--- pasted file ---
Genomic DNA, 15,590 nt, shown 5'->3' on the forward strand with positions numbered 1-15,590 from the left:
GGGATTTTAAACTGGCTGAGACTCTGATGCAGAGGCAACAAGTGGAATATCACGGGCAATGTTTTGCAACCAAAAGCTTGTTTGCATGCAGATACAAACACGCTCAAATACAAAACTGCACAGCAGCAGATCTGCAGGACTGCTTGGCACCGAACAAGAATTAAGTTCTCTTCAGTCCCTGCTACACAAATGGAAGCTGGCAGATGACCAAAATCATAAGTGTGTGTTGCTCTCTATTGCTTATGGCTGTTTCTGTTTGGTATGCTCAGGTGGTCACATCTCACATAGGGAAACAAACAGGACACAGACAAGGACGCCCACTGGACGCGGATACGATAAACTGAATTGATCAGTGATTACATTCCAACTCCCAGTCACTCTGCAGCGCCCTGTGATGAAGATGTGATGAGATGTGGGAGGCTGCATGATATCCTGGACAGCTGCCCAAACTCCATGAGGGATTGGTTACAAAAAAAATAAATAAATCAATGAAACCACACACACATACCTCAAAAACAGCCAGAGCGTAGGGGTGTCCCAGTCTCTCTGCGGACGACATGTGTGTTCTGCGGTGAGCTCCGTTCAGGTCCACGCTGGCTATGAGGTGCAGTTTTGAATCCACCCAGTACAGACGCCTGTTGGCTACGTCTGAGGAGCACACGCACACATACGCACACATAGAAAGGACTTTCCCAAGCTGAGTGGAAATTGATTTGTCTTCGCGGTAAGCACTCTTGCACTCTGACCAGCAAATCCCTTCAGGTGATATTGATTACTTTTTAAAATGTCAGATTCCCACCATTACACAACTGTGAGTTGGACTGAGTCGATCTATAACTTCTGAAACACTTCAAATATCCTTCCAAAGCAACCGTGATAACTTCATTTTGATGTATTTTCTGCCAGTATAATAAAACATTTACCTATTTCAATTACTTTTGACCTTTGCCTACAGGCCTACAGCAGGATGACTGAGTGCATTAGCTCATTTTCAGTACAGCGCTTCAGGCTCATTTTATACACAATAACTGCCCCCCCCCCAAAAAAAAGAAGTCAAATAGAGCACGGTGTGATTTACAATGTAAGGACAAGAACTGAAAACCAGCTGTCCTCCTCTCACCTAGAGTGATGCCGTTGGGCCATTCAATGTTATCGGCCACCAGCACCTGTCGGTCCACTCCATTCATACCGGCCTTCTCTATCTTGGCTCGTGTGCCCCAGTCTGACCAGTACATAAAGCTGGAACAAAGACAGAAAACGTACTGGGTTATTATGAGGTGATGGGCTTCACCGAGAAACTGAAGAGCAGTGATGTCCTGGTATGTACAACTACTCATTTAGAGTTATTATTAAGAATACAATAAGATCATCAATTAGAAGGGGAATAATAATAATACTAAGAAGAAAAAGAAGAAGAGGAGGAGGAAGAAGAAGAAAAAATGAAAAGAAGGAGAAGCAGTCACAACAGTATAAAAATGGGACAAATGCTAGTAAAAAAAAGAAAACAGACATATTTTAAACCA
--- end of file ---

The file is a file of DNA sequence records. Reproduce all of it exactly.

Genomic DNA, 15,590 nt, shown 5'->3' on the forward strand with positions numbered 1-15,590 from the left:
GGGATTTTAAACTGGCTGAGACTCTGATGCAGAGGCAACAAGTGGAATATCACGGGCAATGTTTTGCAACCAAAAGCTTGTTTGCATGCAGATACAAACACGCTCAAATACAAAACTGCACAGCAGCAGATCTGCAGGACTGCTTGGCACCGAACAAGAATTAAGTTCTCTTCAGTCCCTGCTACACAAATGGAAGCTGGCAGATGACCAAAATCATAAGTGTGTGTTGCTCTCTATTGCTTATGGCTGTTTCTGTTTGGTATGCTCAGGTGGTCACATCTCACATAGGGAAACAAACAGGACACAGACAAGGACGCCCACTGGACGCGGATACGATAAACTGAATTGATCAGTGATTACATTCCAACTCCCAGTCACTCTGCAGCGCCCTGTGATGAAGATGTGATGAGATGTGGGAGGCTGCATGATATCCTGGACAGCTGCCCAAACTCCATGAGGGATTGGTTACAAAAAAAATAAATAAATCAATGAAACCACACACACATACCTCAAAAACAGCCAGAGCGTAGGGGTGTCCCAGTCTCTCTGCGGACGACATGTGTGTTCTGCGGTGAGCTCCGTTCAGGTCCACGCTGGCTATGAGGTGCAGTTTTGAATCCACCCAGTACAGACGCCTGTTGGCTACGTCTGAGGAGCACACGCACACATACGCACACATAGAAAGGACTTTCCCAAGCTGAGTGGAAATTGATTTGTCTTCGCGGTAAGCACTCTTGCACTCTGACCAGCAAATCCCTTCAGGTGATATTGATTACTTTTTAAAATGTCAGATTCCCACCATTACACAACTGTGAGTTGGACTGAGTCGATCTATAACTTCTGAAACACTTCAAATATCCTTCCAAAGCAACCGTGATAACTTCATTTTGATGTATTTTCTGCCAGTATAATAAAACATTTACCTATTTCAATTACTTTTGACCTTTGCCTACAGGCCTACAGCAGGATGACTGAGTGCATTAGCTCATTTTCAGTACAGCGCTTCAGGCTCATTTTATACACAATAACTGCCCCCCCCCCAAAAAAAAGAAGTCAAATAGAGCACGGTGTGATTTACAATGTAAGGACAAGAACTGAAAACCAGCTGTCCTCCTCTCACCTAGAGTGATGCCGTTGGGCCATTCAATGTTATCGGCCACCAGCACCTGTCGGTCCACTCCATTCATACCGGCCTTCTCTATCTTGGCTCGTGTGCCCCAGTCTGACCAGTACATAAAGCTGGAACAAAGACAGAAAACGTACTGGGTTATTATGAGGTGATGGGCTTCACCGAGAAACTGAAGAGCAGTGATGTCCTGGTATGTACAACTACTCATTTAGAGTTATTATTAAGAATACAATAAGATCATCAATTAGAAGGGGAATAATAATAATACTAAGAAGAAAAAGAAGAAGAGGAGGAGGAAGAAGAAGAAAAAATGAAAAGAAGGAGAAGCAGTCACAACAGTATAAAAATGGGACAAATGCTAGTAAAAAAAAGAAAACAGACATATTTTAAACCA